Giovanni Dolfin was born in Venice on 22 April 1617, the first-born of seven children. He attended juridical studies at the University of Padua, probably with the aim to enter the ecclesiastic career. After graduating he soon took part in Venetian public life by being in charge of prestigious posts: as early as in his thirty threes he was elected senator. In 1651 he was proposed as the Serenissima’s ambassador to the court of France, but he was obliged to ask for his dismissal due to family commissions. His diplomatic abilities and his promptness were noticed by the patriarch of Aquileia Girolamo Gradenigo who applied for, and obtained, Dolfin’s appointment to his coadjutor in March 1656. Since then Dolfin’s ecclesiastical posts quickly careered: on 23 June 1656 he was ordained bishop to the see of Tagaste. While being in Rome, in October 1657, he got the news about Girolamo Gradenigo’s death, who had led the patriarchal see for only eleven months. Thus on 29 December 1657 Dolfin got the tenure of the Church of Aquileia. As a patriarch he took much care of the pastoral activity: among his most relevant actions, one should undoubtedly remember his visit to the whole diocese and, above all, the convocation of two synods, in 1660 and 1669. The large number of commissions connected with the responsibility of his ecclesiastical ministry did not stop his literary creativity that brought him to compose a version of the tragedy Medoro in 1659 that achieved widespread success. He also wrote three famous tragedies, Lucrezia, Cleopatra, Creso, and successful philosophic-scientific dialogues in prose and verses. In 1667 he was appointed cardinal and became member of the ‘Accademia della Crusca’ owing to his artistic merits. In 1698 his brother Daniele died, who was his coadjutor appointed to follow him on the patriarchal cathedra, and thus his nephew Dionisio was appointed to that charge. A few months later, on 20 July 1699, Giovanni Dolfin died on the age of eighty two years.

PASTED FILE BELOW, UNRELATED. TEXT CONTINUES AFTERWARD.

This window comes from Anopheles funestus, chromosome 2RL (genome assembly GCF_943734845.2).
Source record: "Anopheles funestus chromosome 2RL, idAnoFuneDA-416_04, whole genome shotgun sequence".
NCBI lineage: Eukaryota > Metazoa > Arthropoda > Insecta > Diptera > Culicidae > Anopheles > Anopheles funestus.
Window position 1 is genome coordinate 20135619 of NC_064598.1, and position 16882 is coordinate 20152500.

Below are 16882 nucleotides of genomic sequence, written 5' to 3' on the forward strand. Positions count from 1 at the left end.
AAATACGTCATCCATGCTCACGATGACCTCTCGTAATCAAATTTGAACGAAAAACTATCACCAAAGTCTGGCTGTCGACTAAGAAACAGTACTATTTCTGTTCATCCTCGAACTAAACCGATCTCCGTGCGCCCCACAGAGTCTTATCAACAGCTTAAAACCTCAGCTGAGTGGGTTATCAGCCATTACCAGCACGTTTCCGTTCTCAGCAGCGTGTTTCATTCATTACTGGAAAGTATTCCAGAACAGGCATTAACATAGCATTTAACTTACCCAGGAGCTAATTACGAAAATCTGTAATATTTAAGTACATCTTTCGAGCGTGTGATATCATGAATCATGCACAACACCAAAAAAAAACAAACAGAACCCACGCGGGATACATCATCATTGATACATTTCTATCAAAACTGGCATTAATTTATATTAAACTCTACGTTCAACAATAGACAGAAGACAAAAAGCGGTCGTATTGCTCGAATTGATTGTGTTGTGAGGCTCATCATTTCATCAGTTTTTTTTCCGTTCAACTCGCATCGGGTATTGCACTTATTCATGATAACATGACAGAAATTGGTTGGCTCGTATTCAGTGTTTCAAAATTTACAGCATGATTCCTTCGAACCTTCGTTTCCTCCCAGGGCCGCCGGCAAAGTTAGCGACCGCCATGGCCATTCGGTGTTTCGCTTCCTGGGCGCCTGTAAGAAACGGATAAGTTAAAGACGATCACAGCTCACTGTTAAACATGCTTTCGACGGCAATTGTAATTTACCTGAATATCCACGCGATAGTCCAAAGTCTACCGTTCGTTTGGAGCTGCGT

For further information see the entry Dolfin Giovanni, patriarca d’Aquileia written by Cristina Moro, in Nuovo Liruti, Dizionario biografico dei Friulani, 2, L’Età veneta, edited by C. Scalon, C. Griggio, U. Rozzo, Udine, Forum, 2009, 973-976.